An urban gem on Kelham Island, just outside the city centre, with a wide terrace overlooking the River Don. There’s always a good selection of Yorkshire beers as well as Sheffield-made gin, while food has a strong vegan showing, including fried banana blossom and chips.

Green Dragon Inn, Yorkshire Dales

An ivy-clad Wensleydale gem, this inn backs on to Hardraw Force – a stunning waterfall with a 100ft drop – the longest in England. Don’t leave without trying their much-loved homemade steak pie, best paired with a pint of Theakston Old Peculier ale. Doubles from £80 B&B;

Falls of Dochart Inn, Perthshire

Enjoy a picturesque pint at this whitewashed hotel that overlooks the tumbling white-water rapids of the Falls of Dochart. There’s a focus on local artisan food, and they also produce their own smoked salmon. Doubles from £120 B&B;

The Taybank, Perthshire

A spectacular riverside setting with seven very lovely bedrooms and an acclaimed restaurant, The Taybank also hosts an open-air cinema in its garden, and there’s music inside. Doubles from £170 B&B;

Boathouse, County Antrim

Enjoy mussels and just-caught flaky cod with chips at this lakeside pub with views over Lough Neagh, a large freshwater lake. Afterwards, take a stroll along the shoreline – ideally you’ll time your walk for one of the glowing sunsets.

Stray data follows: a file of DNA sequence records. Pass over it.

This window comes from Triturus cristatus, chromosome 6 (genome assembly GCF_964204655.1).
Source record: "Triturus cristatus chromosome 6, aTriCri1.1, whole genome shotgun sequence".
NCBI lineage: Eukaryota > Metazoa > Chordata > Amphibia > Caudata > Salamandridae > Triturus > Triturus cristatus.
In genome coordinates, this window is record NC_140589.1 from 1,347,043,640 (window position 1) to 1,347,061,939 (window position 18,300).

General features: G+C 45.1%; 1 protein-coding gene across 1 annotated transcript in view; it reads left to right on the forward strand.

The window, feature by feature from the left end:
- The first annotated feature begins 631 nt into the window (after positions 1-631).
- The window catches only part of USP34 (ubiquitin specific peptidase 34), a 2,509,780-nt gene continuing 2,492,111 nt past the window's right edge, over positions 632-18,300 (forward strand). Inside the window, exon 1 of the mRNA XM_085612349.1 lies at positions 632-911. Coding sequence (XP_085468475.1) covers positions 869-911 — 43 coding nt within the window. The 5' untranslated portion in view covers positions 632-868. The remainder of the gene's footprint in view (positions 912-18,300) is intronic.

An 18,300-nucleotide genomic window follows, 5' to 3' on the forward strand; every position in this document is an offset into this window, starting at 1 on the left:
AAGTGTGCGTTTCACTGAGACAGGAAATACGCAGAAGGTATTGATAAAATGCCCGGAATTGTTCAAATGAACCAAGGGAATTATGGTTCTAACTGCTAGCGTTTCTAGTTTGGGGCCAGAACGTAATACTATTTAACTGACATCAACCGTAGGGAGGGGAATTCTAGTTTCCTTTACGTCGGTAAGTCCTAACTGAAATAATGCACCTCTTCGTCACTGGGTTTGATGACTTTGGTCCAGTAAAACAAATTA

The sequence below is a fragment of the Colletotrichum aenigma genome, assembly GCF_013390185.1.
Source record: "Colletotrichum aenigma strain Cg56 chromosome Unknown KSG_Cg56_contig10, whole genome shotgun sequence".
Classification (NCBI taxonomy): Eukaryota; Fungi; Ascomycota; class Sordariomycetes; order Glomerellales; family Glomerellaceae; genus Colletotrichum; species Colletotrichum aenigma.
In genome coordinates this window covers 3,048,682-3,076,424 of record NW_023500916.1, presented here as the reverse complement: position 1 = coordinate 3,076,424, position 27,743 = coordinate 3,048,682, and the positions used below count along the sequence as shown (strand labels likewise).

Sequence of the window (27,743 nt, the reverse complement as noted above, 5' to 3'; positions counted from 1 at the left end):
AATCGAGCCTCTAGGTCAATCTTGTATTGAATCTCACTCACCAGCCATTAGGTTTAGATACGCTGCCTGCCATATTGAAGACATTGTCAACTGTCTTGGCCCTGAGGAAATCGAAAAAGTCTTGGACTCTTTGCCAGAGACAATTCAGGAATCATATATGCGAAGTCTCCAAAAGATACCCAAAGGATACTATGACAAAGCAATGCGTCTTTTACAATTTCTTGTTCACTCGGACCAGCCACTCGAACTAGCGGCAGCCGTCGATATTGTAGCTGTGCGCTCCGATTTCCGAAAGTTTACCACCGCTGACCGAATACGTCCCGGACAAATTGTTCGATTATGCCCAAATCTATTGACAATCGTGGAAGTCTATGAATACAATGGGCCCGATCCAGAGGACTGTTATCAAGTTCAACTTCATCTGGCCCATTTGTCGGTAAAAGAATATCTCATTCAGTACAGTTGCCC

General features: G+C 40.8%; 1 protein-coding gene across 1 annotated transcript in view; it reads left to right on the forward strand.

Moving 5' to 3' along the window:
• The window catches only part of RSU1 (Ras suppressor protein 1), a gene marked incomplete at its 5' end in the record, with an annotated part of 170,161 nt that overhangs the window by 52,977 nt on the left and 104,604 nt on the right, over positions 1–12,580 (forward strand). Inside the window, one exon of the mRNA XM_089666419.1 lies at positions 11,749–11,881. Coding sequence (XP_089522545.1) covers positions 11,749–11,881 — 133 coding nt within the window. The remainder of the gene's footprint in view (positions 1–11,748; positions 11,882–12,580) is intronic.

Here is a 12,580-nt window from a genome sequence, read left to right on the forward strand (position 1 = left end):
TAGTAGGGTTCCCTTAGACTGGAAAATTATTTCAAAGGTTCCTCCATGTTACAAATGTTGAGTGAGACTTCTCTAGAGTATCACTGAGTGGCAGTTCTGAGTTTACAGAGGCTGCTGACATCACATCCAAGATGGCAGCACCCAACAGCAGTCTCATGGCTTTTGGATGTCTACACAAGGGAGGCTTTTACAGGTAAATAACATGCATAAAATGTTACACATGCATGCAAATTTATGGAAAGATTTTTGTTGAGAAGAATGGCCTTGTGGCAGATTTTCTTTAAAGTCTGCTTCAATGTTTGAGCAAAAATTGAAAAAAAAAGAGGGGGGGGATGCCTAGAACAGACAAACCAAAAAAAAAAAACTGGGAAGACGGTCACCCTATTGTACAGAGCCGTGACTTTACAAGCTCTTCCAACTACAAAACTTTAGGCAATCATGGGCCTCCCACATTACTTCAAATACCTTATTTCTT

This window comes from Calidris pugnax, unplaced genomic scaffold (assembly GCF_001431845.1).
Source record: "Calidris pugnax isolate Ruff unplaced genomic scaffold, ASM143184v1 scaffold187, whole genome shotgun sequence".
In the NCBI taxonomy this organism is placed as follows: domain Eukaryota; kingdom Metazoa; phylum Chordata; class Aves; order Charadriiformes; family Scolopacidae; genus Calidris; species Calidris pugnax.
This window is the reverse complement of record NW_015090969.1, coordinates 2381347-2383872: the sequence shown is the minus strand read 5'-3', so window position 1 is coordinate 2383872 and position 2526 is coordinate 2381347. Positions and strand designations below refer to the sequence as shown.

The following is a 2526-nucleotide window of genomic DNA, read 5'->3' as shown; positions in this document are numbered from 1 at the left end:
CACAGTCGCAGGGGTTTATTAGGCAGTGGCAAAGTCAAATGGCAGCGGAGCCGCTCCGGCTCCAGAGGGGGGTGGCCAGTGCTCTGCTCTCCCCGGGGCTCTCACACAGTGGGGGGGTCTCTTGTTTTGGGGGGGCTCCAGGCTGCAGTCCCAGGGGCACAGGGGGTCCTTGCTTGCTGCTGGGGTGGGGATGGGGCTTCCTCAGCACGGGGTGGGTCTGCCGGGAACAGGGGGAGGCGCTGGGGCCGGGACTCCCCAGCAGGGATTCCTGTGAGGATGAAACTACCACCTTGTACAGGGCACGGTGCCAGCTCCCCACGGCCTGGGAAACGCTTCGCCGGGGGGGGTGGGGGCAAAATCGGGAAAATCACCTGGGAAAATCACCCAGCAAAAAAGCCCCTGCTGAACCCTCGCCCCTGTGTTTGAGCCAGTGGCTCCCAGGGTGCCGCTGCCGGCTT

Ye Olde Ferrie Inn, Herefordshire

On this staggeringly beautiful bend of the Wye River, there’s been a hostelry since 1473 but the latest incarnation has seriously good food including salmon from its own river and Herefordshire beef and Forest of Dean wild boar. There’s accommodation too, and canoes to hire. Doubles from £110 B&B;

Boat Inn, Monmouthshire

The magical terraced gardens of the Boat Inn are reached by an old railway bridge. Spend an afternoon watching the waterfall tumbling down from the rocks above. There’s a lovely retro menu – don’t miss the scampi and chips – and all tables have views on to the idyllic River Wye. Accommodation to sleep four from £100 per night, minimum stays apply;

Kingfisher on the Quay, Surrey

Perfect for a summer afternoon, the Kingfisher’s outdoor area spills out on to the edge of a spring-fed lake, and the decked terrace is dotted with red and green umbrellas. If you want to get active there’s swimming and water-skiing sessions, otherwise relax with an Aperol spritz and enjoy some of their tapas-style dishes – the crispy chilli squid is particularly tasty.

Anchor Inn and Boating, Sussex

A delightful countryside pub on the west bank of the River Ouse, not far from Lewes. Along with lovely locally sourced food, the pub has a fleet of rowing boats for customers to gently navigate the river as far as Fish Ladder Falls, before heading back for a pint or a Pimm’s.

Tamesis Dock, London

Moored between Lambeth and Vauxhall bridges, this converted 1930s Dutch barge is the perfect floating pub. At high tide, you’ll gently bob about on the Thames, while at low tide you’ll be drinking at a slight angle but it’s worth it for the views of the Houses of Parliament, London Eye and Battersea Power Station.

(Article source: The Guardian)